The Terminator

From a futuristic robot policeman who wants to save the world to a futuristic cyborg that wants to destroy it. Arnold Schwarzenegger’s most popular and well-known role ever, sees a rare turn for Arnold as he actually plays the villain, a relentless cybernetic monster sent from the future to hunt down Sarah Conner. The movie begins in a post-apocalyptic 2029, when Los Angeles has been largely reduced to rubble and is under the thumb of all-powerful ruling machines. Kyle Reese, a member of the human resistance movement, is teleported back to 1984. His purpose: to rescue Sarah Connor, the mother of the man who will lead the 21st-century rebels against the tyrannical machines, from being assassinated before she can give birth. Likewise thrust back to 1984 is The Terminator, a grim, well-armed, virtually indestructible cyborg out to eliminate Sarah Connor. This was the move that catapulted not only Schwarzenegger to stardom, but also gave the big break to director James Cameron who would go on to make some of the most iconic movies in cinema history. And although many would say that the sequel is the superior film, it’s the original that truly sets the scene for cinema’s most famous cybernetic killing machine. Sadly the series has been turned into a mess of terrible sequels and nonsensical action schlock, but this low budget classic will also be a shining light in ’80s action movie history.

Beverly Hills Cop

Many people today may forget that Eddie Murphy was a massive movie star in the ’80s and it all truly started with Beverly Hills Cop, a fish out of water comedy with a great crime movie premise, the film follows a Detroit detective, Axl Foley, who’s been sent on involuntary vacation because he refuses to drop his intention of avenging his friend’s murder. Warned by Beverly Hills police chief Ronny Cox to stay out of trouble, Foley nonetheless dogs the trail of above-the-law Steven Berkoff, the British crime czar who was responsible for the murder of Foley’s friend. With the help of sympathetic local cops Judge Reinhold and John Ashton and lady friend Lisa Eilbacher, Foley attempts to corner Berkoff in his mansion. Murphy turned in an incredible star-making performance as Foley and combined his witty and unique humor with some great action set pieces and shootouts. To this day many feel this was Murphy’s best character and very few would argue with that. It is a movie that is copied to this day and will arguably go down as the inspiration for many, many more action comedies in the future. 


The original Alien movie from 1979 was a truly terrifying experience, mixing sci-fi with a horror slasher film to create a unique experience and elevate Sigourney Weaver to instant stardom. James Cameron, fresh off his sleeper hit Terminator, turns the original horror slasher into an action-packed, ass-kicking machine with Weaver’s Ripley turning into a fully-fledged action hero star. Adrift in space for half a century, Ripley grapples with depression until she’s informed by her company’s representative, Carter Burke that the planet where her crew discovered the alien has since been settled by colonists. Contact with the colony has suddenly been lost, and a detachment of colonial marines is being sent to investigate. Invited along as an advisor, Ripley predicts disaster, and sure enough, the aliens have infested the colony, leaving a sole survivor, the young girl Newt. With the soldiers picked off one by one, a final all-female showdown brews between the alien queen and Ripley. Cameron lived up to his special effects hype and turned in a movie that was not only an instant classic action film, but a special effects bonanza with the massive Alien Queen taking center stage. Aliens is still an incredible film that is yet to be bettered by the numerous sequels.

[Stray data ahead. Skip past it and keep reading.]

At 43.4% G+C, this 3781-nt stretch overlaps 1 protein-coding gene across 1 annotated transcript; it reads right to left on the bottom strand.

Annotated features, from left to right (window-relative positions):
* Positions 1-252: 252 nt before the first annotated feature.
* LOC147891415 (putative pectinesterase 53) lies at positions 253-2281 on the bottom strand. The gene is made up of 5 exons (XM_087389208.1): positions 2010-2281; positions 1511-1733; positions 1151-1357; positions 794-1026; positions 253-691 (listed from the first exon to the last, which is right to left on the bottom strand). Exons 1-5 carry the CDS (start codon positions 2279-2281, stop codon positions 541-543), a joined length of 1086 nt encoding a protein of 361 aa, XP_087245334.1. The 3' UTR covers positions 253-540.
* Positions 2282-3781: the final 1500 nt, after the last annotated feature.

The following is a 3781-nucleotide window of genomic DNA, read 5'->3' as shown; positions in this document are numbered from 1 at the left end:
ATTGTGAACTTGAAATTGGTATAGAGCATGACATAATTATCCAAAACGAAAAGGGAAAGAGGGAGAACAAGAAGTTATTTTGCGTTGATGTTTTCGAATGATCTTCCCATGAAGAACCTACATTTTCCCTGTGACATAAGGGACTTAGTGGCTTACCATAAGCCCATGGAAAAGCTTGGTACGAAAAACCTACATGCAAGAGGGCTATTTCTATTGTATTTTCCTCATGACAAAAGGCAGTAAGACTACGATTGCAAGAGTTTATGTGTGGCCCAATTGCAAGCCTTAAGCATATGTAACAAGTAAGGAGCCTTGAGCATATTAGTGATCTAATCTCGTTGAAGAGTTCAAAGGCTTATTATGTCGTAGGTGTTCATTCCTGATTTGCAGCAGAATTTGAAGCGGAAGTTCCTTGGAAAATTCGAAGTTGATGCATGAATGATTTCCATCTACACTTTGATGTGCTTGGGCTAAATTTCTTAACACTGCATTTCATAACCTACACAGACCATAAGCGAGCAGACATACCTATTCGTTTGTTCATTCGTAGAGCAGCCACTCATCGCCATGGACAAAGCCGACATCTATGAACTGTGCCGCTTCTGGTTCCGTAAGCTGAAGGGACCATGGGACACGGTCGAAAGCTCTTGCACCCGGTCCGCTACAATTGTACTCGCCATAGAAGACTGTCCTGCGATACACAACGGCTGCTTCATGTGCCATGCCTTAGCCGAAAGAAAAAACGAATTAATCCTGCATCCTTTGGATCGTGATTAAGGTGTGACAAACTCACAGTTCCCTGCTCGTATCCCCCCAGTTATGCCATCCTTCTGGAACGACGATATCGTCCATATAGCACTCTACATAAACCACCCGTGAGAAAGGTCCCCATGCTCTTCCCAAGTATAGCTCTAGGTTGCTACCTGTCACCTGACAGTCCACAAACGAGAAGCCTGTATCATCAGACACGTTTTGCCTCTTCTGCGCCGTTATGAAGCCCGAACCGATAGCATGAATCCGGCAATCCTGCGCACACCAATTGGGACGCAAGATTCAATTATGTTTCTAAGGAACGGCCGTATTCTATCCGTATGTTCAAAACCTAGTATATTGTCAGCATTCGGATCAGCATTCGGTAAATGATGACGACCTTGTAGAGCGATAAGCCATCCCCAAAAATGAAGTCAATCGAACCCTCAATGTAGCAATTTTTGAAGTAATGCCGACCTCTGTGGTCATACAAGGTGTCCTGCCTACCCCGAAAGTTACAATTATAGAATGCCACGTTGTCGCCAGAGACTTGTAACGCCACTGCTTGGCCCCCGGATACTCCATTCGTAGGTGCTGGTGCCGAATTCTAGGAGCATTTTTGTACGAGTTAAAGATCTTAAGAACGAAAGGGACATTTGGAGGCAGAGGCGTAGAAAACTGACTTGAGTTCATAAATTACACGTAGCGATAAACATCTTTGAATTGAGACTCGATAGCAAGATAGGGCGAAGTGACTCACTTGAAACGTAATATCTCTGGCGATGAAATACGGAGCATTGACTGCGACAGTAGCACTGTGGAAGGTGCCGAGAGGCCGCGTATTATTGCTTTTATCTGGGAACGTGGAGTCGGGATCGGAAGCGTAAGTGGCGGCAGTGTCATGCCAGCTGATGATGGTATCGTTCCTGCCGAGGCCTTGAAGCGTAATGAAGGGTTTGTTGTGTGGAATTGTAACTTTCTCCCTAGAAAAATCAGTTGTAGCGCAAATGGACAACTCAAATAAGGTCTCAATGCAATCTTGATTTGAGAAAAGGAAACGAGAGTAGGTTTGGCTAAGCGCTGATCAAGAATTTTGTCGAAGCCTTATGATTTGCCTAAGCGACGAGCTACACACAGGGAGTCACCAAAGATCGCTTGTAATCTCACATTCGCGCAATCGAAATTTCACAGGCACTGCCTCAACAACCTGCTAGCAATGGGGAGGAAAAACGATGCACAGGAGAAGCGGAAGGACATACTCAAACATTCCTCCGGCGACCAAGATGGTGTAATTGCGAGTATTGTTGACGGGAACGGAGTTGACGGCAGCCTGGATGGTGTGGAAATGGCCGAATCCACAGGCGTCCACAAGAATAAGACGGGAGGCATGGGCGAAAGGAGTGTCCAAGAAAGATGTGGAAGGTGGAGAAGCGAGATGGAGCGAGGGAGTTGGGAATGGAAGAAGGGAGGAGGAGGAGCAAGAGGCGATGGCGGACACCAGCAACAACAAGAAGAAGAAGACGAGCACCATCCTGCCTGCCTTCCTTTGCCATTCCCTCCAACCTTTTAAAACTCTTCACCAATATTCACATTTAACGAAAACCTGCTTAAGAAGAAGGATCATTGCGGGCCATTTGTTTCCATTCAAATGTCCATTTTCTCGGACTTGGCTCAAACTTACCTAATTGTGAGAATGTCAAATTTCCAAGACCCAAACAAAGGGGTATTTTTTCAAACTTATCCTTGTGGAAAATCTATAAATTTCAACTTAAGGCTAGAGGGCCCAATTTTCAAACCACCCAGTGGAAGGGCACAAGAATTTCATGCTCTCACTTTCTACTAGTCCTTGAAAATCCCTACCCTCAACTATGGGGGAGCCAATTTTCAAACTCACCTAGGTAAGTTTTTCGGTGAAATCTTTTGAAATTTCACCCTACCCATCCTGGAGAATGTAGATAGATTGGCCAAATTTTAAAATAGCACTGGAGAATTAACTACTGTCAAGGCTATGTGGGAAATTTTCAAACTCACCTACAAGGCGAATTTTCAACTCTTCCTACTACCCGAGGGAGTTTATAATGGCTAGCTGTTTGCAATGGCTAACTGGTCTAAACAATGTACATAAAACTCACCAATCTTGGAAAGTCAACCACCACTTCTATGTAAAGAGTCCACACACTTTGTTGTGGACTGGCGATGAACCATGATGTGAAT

Raiders of the Lost Ark

Is there a more iconic or more recognized action hero than Indiana Jones, the ultimate action hero. Director powerhouses Steven Spielberg and George Lucas poured all of their love of serialized escapism into an elaborate globetrotting adventure that combines history and mythology. Every environment in Raiders of the Lost Ark has a deep history written into it, and the cheeky sense of humor gives the film a deep emotional authenticity. Set in the year of 1936, Indiana Jones, a famous archeologist, adventurer, and college professor, is hired to receive the Ark of the Covenant by the U.S. government. Unfortunately, the Nazis also want to acquire it, including Indy’s personal rival, Rene Belloq. With the help of his ex-lover, Marion Ravenwood they set out on an unforgettable quest and adventure. This is the role Harrison Ford was born to play; the brash, nerdy, wisecracking, and somewhat jaded archeology professor has all the qualities of a classic protagonist, and these are traits that Ford amplifies with his performance. Even though Indy tries to play himself off as a cynic, he cares deeply about the search for these artifacts, and his love for Marion grounds him in a very human way. Raiders of the Lost Ark and it’s sequels are still seen as instant classics and timeless cinema that wows new audiences to this day. Some may always see Ford as Han Solo, but for many he will always be the whip swinging archaeologist Indiana Jones.